Art and ethics

The honchos at the Arts and Business Council of Sacramento ought to review their conflict-of-interest policies. Or maybe write some.

Some local artists are grumbling about a program run by the Arts and Business Council of Sacramento—which rewards artists with valuable professional services.

The awards aren’t the problem. It just turns out that sometimes the awardees are business partners and family members of the people running the program.

For years, the Sacramento ABC has hooked up creative types with professional services. “They can get their contracts reviewed for free. They can get help with graphic design or marketing,” explained Michelle Alexander, executive director of the council.

It’s not a cash grant, but the awards are valuable, and they’ve historically been doled out on a first come, first served basis.

But now the group has decided to limit the awards to a smaller group of artists chosen by the ABC in a three-step, two-monthlong “intensive interview and application process.” The new program is called the Flywheel Arts Incubator.

Ten recipients were chosen this year, many of the names are familiar: There’s Sol Collective, Chalk It Up! and New Helvetia Theatre, to name a few.

The guy who runs the Flywheel program is named Tre Borden. According to his bio, he went to Yale and Columbia universities and UC Davis, and launched Mayor Kevin Johnson’s Greenwise Initiative while he was a fellow in the mayor’s office.

He was just nominated as one of the Sacramento Business Journal’s “40 under 40.” He’s 28 years old.

Which is perhaps why Borden doesn’t get why someone might question the fact that one of the grant recipients is Borden’s own business partner, artist Danny Scheible—deserving though he might be.

Or why it might look weird to an outsider for Flywheel to make an award to a band that Borden’s brother, Linton Borden, is a member of.

“I don’t think anyone was given preferential treatment because of my relationship with them,” Borden told Bites, adding that he recused himself from voting on his partner and his brother’s applications—though he was involved in all other aspects of the selection process.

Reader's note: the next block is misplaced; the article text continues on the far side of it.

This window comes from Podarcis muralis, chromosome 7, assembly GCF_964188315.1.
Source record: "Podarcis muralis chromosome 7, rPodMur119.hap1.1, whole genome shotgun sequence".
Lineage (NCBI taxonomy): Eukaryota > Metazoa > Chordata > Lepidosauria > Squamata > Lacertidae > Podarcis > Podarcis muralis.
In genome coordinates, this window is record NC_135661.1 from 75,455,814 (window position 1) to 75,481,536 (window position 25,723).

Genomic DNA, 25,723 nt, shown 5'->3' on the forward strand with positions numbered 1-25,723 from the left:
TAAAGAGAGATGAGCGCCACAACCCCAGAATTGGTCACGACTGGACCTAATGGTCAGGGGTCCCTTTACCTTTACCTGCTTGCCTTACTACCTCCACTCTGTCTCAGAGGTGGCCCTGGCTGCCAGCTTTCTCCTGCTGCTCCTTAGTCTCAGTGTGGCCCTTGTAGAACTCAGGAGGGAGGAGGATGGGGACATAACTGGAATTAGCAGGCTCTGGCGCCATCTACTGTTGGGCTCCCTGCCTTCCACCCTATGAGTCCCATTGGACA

“Had I not been in charge of this process, I think this is the group we still would have ended up with,” Borden said. He adds that he felt Scheible’s involvement “would further legitimize the incubator.”

“I see it as more of an alignment of interest, rather than a conflict of interest,” Borden explained.

Borden and Alexander also work on Mayor Johnson’s For Arts’ Sake initiative.

But both Alexander and Borden were careful to say that Flywheel is not in any way connected to For Arts’ Sake. You might guess otherwise looking at FAS’s own website and Facebook page. But there you go.

Bites doesn’t know a lot about art, but when an artist gets money, or services that are worth money, that’s also in the interest of his business partner. That’s why this looks like a conflict of interest.

Alexander objects. They’ve been upfront about the relationships, and “I think it would have been even worse to tell groups they could not apply because of their relationships,” she explained.

Well, no. Conflict-of-interest policies are pretty common out there in the world. For example, SN&R doesn’t allow family members of employees to enter into writing contests the paper holds—or any other contests.

And if the competition was as rigorous as Borden and Alexander say, then there are plenty of deserving, nonfamily members, nonbusiness partners, who could use the help. Why, then, would the Arts and Business Council want to risk even the appearance of anything unethical?